The lack of understanding that the audience feels toward Flint is a weakness of the whole first season, but the weaknesses of the pilot episode specifically are numerous. For one thing, the pilot introduces nearly every major character and possible storyline. It’s simply too much for 65 minutes. We can process who Flint is, and Gates, Billy, and Silver. But, then, we’re introduced to Eleanor Guthrie (Hannah New), who for some reason is running her father’s merchant concern. She was once the lover of Vane, but is now having an affair with Max (Jessica Parker Kennedy), a prostitute, who is working with Silver to fence the missing schedule, possibly to Rackham and Anne, who work for Vane. And I still haven’t mentioned Mr. Scott (Hakeem Kae-Kazim), who acts as an advisor to Eleanor, but who may work for her father. By the time, Guthrie appeared on the screen, I didn’t care who he was. It was all just too much.
With Black Sails, Starz attempts to launch a prestige series to rival those of HBO and Showtime. Certainly, shows like Game of Thrones can also be criticized for having numerous characters and a labyrinthine plot, but the show-runners of that series didn’t dump all the characters and storylines into the pilot. They also gave the audience a clear person to root for (Eddard Stark). Black Sails doesn’t do that. It’s hard to root for Flint, when he’s lying to and manipulating his crew and beating someone to death, and we’re not even sure what his purpose is.
None of the other characters emerge in the pilot as someone whom the audience can side with. Gates shows an admirable loyalty, but he’s clearly a second-in-command. And his work in this episode seems boring; watching him try to whip up votes is like watching live coverage on C-SPAN. Black Sails manages the nearly impossible feat of making piracy seem tedious. Silver is clearly a self-serving opportunist even if Arnold makes him irrepressibly charming and amusing. Eleanor, who is supposed to be the female lead on the show, makes a poor first impression with bad dialogue and an uninspired performance by New.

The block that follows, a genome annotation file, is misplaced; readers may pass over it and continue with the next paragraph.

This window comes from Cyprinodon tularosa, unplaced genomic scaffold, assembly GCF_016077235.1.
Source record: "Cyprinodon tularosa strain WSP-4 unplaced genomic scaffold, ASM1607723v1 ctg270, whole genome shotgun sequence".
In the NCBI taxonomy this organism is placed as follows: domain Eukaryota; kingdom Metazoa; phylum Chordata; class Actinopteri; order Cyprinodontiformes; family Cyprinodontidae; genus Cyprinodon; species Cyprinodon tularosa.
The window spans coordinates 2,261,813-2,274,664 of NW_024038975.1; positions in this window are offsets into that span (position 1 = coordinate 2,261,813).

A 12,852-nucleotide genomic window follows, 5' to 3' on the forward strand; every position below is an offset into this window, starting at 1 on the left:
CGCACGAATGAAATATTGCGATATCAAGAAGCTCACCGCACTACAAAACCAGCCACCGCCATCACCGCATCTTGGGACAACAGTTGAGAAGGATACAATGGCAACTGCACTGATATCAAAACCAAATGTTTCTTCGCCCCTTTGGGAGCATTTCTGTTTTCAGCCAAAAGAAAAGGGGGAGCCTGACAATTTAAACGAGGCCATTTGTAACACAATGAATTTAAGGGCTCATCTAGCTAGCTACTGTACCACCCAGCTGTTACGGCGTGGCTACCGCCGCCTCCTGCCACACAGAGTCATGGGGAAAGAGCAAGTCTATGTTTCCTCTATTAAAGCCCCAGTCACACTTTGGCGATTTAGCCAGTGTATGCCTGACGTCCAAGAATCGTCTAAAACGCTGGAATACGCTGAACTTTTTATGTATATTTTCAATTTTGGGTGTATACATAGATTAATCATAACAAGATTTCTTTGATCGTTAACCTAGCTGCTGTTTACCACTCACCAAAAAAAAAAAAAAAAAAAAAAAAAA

The sex scene between Eleanor and Max smacks of gratuitous lesbianism—there’s nothing wrong with lesbianism, but it becomes gratuitous if it appears to be less about the lesbian relationship than about titillating the male viewers with exploitative girl-on-girl action. Here again, Black Sails seems to be competing with HBO and Showtime series for the amount of racy content and topless females it can feature every hour.
Despite the pilot’s flaws, the production values are a high point, equaling those of HBO and Showtime series and certainly outdoing network television. Many of the battles scenes, sets, and locations are created by CGI, yet we’re rarely aware of that. Nassau looks like a real, fully populated place.
The series is ambitious. It mixes literary history (existing characters from Treasure Island like Flint, Silver, and Billy) with real history (historical figures like Charles Vane, Jack Rackham, and Anne Bonny), with entirely new fictional creations (characters like Eleanor Guthrie, Max, and Gates).
The pilot episode tries to create an entire world for us. Visually, it succeeds. The writing, however, doesn’t match the level of ambition. What’s most frustrating is that the series clearly has strong ideas it wants to convey about autonomy, civilization, freedom, and relative morality, but the storytelling elements of the script need polish. Some of the dialogue is laughably bad. Too often, the action stops for Flint to expound on what he’s doing without ever really explaining his reasons for doing it or, worse, for Gates to wheel and deal. The latter might be interesting if written well, but here comes off as just dull minutiae. Even the shot of sharks circling fish at the beginning seems like a ham-fisted, obvious metaphor.
The series appears to have potential for interesting conflicts and ideas. The pilot gave enough indication of that to convince me to continue watching the show, but, in the final accounting, the flaws outweigh the positives. This episode does play better now that I’ve seen the whole of the first two seasons and know who the characters are, what their goals are, and where the narrative is going. But first-time viewers may feel that the episode looks impressive yet may not be impressed with what goes on in it.